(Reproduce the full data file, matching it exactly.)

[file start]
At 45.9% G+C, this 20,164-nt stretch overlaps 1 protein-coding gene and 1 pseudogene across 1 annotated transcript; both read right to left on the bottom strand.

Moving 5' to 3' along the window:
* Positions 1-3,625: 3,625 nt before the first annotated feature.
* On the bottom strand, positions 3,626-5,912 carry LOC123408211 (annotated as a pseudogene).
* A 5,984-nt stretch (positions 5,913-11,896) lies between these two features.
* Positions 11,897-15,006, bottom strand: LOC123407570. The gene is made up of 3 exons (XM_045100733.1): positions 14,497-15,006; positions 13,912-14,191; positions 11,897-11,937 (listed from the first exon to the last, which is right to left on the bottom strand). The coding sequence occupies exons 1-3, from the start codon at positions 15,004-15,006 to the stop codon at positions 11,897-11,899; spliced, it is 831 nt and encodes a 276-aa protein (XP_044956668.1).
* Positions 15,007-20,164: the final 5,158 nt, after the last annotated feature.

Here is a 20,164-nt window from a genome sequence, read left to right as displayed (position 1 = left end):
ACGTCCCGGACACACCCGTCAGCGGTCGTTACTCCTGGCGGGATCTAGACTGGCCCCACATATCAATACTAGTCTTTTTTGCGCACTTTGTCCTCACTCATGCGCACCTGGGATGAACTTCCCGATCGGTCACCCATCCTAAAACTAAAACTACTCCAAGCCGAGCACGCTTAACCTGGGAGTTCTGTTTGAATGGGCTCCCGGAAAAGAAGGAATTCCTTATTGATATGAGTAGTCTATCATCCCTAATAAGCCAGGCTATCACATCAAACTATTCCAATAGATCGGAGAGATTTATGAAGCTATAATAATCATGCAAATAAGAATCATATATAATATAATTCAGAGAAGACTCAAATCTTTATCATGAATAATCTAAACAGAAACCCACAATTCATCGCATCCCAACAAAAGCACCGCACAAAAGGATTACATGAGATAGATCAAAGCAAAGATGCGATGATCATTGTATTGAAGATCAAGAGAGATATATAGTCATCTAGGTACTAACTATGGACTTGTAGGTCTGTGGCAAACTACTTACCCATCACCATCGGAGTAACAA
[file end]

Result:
At 45.9% G+C, this 20,164-nt stretch overlaps 1 protein-coding gene and 1 pseudogene across 1 annotated transcript; both read right to left on the bottom strand.

Moving 5' to 3' along the window:
* Positions 1-3,625: 3,625 nt before the first annotated feature.
* On the bottom strand, positions 3,626-5,912 carry LOC123408211 (annotated as a pseudogene).
* A 5,984-nt stretch (positions 5,913-11,896) lies between these two features.
* Positions 11,897-15,006, bottom strand: LOC123407570. The gene is made up of 3 exons (XM_045100733.1): positions 14,497-15,006; positions 13,912-14,191; positions 11,897-11,937 (listed from the first exon to the last, which is right to left on the bottom strand). The coding sequence occupies exons 1-3, from the start codon at positions 15,004-15,006 to the stop codon at positions 11,897-11,899; spliced, it is 831 nt and encodes a 276-aa protein (XP_044956668.1).
* Positions 15,007-20,164: the final 5,158 nt, after the last annotated feature.

Here is a 20,164-nt window from a genome sequence, read left to right as displayed (position 1 = left end):
ACGTCCCGGACACACCCGTCAGCGGTCGTTACTCCTGGCGGGATCTAGACTGGCCCCACATATCAATACTAGTCTTTTTTGCGCACTTTGTCCTCACTCATGCGCACCTGGGATGAACTTCCCGATCGGTCACCCATCCTAAAACTAAAACTACTCCAAGCCGAGCACGCTTAACCTGGGAGTTCTGTTTGAATGGGCTCCCGGAAAAGAAGGAATTCCTTATTGATATGAGTAGTCTATCATCCCTAATAAGCCAGGCTATCACATCAAACTATTCCAATAGATCGGAGAGATTTATGAAGCTATAATAATCATGCAAATAAGAATCATATATAATATAATTCAGAGAAGACTCAAATCTTTATCATGAATAATCTAAACAGAAACCCACAATTCATCGCATCCCAACAAAAGCACCGCACAAAAGGATTACATGAGATAGATCAAAGCAAAGATGCGATGATCATTGTATTGAAGATCAAGAGAGATATATAGTCATCTAGGTACTAACTATGGACTTGTAGGTCTGTGGCAAACTACTTACCCATCACCATCGGAGTAACAA